Wednesday, November 14, 2012

The Spirit of a Place I

Our next three posts will showcase three more essays by students in the Pilot class of the Loyola Intensive English Program. Pilot students are preparing for full academic admission to Loyola University New Orleans by taking two credit-bearing intensive English courses and two other academic courses at Loyola.

For this assignment, our Pilot Writing & Grammar class was asked to describe a particular place in or near New Orleans in such a way as to capture the spirit of that place. This assignment goes beyond simple description, asking for an examination of the deeper feelings or spirit that the place evokes. Each essay is accompanied by photos.

Meng Li of China
Our first essay is by Meng Li of China, a finance major at Loyola. Meng plans to use her business studies at Loyola University New Orleans to pursue a career in banking in her home country.

Meng has chosen to describe the Sydney and Walda Besthoff Sculpture Garden in New Orleans' City Park. Meng highlights three particularly striking sculptures. She vividly desribes each one and delves into the feelings and thoughts that each sculpture evokes.

The Besthoff Sculpture Garden
By Meng Li

The Sydney and Walda Besthoff Sculpture Garden, opened in 2003, can really be viewed as a paradise for visitors to our city who love culture and treasure the arts. It is located behind the New Orleans Museum of Art in New Orleans’ City Park. More than fifty amazing and priceless sculptures are scattered on the lawns of the garden.

I have visited the garden only once and it left on me an unforgettable impression. That day was an excellent sunny day. Many visitors came there, and I was one of them. I saw that many oak trees were planted on the lawn; the grass had been mowed neatly and looked very green and beautiful under the sun. The birds were flying across the blue clear sky. Some people were taking pictures with the attractive statues, talking about the nice scenery, and reading the detailed descriptions of the statues. The warmth of the sun and the fresh air made me feel relaxed and comfortable.

The sculptures were arranged very well and excellently decorated the garden. I like one of the sculptures best: a black huge metal spider about two meters high. A large body sits atop the long and thin legs. Its feet look like needles inserting into the lawn and forming a giant circle which could even contain thirty people. Seeing it from a far distance, it's just a big common spider, but when you stand under it, you will realize how tiny you are and how scary it is. It’s facing towards the ground, and its giant curved belly makes me think of a black widow spider who just ate her husband. When I touched it, I found that my hands even couldn’t hold its leg, and I was too short to touch its body. It made me remember some very cool and splendid scenes of sci-fi movies as well, such as where some anomalous extraterrestrial creatures invaded our land, or where scientists created some kind of new chemical that could make insects grow bigger and stronger to help us fight against aliens, or where people polluted the environment beyond the capacity of the earth to recover, resulting eventually in gene mutation of animals.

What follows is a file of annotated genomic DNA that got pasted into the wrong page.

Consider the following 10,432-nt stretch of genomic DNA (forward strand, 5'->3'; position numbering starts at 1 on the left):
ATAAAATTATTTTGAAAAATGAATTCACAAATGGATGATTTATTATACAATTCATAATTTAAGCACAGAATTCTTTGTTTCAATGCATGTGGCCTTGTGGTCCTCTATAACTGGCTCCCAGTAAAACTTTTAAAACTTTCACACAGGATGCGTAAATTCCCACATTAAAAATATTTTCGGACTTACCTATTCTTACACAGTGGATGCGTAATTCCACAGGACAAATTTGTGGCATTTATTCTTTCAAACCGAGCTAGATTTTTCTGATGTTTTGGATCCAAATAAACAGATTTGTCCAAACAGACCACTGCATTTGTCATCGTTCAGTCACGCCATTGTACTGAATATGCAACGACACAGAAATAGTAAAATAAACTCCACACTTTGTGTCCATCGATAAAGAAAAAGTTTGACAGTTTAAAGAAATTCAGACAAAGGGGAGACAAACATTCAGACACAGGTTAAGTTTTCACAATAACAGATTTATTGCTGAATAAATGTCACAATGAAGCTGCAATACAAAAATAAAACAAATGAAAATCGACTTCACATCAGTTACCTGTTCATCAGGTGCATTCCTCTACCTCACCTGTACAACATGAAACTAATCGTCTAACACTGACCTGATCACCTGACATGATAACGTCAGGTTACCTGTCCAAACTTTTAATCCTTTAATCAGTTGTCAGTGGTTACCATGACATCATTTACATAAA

Spider Sculpture
Another one that made me marvel was a humanoid sculpture. It was hollow and made of alphabet-shaped silver-colored metal pieces; it was positioned like a man who puts his arms around his legs sitting on the grass. He was not only shiny under the sun and appeared very beautiful, but also the interlocking metal alphabet letters made him transparent. I was thinking about the feeling that the sculptor was trying to express, while I was looking at this sculpture. Maybe the sculptor wanted to let us remember that our life is made more wonderful and complete because of language. Those twenty-six alphabet letters make up hundreds of thousands of different words that enable us to communicate with each other, write down our thoughts, or express our feelings.  However, the answer will be different for different people, and the question could never have a certain answer. That is one of the sculpture’s charms, I think. It can enrich our imaginations and bring us a lot of fun. I saw many people stop at this sculpture and take pictures because it was amazing and glorious under the sun.

Humanoid Sculpture
When I walked even deeper, I saw a sculpture which was formed using a lot of violin-shaped metal pieces assembled into a tall violin tower, located on the water. I couldn't clearly count how many metal violins were fused together, but I knew that the sculpture was about two and a half meters high. I was wondering why it was placed on the water instead of elsewhere. I imagined it on a lawn or other places, but no place could be better than the water surface because I could imagine the violin tower as a musical tornado whipped up by the sea.  What's more, a bridge was visible in the distance. Many ducks were swimming around the violin tower. This view was nothing but beautiful because the whole scenery was as gorgeous as if it were painted.

Violin Sculpture
If people who love the arts are given a chance to come to the Sydney and Walda Besthoff Sculpture Garden, I bet they will like this wonderful place as I do. Every sculpture in this garden is a masterpiece.

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Our thanks to Meng Li of China for this thoughtful and evocative description of the Sydney and Walda Besthoff Sculpture Garden.

Our next post will showcase an essay by Xiang "James" Zhang of China, who describes his recent airboat trip on nearby Lake Salvador and provides interesting tid-bits of information about the alligators he encountered.

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